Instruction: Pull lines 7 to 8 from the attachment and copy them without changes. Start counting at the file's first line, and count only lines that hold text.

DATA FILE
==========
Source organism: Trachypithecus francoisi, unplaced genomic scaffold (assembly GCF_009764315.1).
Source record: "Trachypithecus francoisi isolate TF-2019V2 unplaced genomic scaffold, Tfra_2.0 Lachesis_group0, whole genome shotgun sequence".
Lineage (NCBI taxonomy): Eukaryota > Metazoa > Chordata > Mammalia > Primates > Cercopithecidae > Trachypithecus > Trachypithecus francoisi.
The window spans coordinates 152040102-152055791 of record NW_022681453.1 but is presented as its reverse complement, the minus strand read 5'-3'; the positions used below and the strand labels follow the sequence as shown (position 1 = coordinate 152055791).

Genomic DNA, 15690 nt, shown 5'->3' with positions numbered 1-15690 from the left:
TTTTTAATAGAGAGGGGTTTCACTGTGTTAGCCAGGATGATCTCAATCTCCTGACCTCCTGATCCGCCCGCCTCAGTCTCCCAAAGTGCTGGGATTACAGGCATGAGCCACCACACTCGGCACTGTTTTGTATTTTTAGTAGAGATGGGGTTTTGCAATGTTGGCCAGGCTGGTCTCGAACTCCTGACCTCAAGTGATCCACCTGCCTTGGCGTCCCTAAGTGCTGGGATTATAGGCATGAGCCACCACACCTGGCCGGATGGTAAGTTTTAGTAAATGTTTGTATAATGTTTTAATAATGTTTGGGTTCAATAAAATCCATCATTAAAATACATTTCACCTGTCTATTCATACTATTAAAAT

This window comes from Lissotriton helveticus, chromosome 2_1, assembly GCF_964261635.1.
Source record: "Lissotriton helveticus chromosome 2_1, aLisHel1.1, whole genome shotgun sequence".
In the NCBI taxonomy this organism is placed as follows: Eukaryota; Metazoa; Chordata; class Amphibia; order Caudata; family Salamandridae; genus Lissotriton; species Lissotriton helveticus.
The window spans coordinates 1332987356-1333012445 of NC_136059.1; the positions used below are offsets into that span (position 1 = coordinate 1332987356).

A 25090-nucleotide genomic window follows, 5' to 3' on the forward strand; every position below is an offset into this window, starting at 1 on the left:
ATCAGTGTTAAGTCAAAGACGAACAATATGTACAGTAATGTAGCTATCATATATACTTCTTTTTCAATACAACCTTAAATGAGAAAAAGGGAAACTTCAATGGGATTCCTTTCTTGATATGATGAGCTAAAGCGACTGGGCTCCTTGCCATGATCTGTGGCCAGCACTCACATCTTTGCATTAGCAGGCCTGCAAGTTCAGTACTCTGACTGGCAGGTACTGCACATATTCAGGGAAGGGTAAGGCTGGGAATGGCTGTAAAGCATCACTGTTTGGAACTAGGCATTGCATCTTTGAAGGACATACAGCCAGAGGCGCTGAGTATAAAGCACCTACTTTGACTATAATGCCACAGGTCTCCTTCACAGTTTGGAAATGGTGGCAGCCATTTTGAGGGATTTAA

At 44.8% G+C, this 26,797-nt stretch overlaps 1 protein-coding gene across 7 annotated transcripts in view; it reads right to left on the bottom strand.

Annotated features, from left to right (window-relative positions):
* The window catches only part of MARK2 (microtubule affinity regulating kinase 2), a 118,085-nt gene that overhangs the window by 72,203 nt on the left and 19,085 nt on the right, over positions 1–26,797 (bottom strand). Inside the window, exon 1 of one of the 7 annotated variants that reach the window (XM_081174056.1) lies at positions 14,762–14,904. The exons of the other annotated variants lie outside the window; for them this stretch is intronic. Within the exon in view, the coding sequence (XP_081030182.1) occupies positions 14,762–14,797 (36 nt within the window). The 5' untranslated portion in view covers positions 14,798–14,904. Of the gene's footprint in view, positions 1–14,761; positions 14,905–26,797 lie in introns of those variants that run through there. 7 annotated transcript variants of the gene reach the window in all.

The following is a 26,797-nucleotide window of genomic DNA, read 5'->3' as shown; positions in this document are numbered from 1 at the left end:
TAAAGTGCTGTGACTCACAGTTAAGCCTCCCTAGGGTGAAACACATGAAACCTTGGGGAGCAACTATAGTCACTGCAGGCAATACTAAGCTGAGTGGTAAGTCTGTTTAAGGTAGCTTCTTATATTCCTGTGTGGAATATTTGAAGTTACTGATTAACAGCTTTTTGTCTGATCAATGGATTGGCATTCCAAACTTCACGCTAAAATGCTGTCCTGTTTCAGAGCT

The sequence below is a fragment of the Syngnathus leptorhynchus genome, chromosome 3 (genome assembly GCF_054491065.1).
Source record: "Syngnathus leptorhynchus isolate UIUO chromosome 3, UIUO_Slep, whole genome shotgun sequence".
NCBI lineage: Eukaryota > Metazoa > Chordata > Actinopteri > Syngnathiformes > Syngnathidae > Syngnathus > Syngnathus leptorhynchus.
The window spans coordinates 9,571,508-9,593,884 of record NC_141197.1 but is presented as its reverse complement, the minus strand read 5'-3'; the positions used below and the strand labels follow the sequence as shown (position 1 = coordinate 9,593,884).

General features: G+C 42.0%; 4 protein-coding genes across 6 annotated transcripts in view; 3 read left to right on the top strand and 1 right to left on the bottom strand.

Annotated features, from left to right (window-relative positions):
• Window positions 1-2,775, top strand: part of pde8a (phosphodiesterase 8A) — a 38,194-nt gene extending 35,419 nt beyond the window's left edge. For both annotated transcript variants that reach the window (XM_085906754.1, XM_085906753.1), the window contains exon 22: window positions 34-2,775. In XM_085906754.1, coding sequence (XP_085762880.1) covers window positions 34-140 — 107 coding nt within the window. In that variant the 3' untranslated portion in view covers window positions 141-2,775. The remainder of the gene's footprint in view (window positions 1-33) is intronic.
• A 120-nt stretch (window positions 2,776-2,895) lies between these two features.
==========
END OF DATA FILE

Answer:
This window comes from Lissotriton helveticus, chromosome 2_1, assembly GCF_964261635.1.
Source record: "Lissotriton helveticus chromosome 2_1, aLisHel1.1, whole genome shotgun sequence".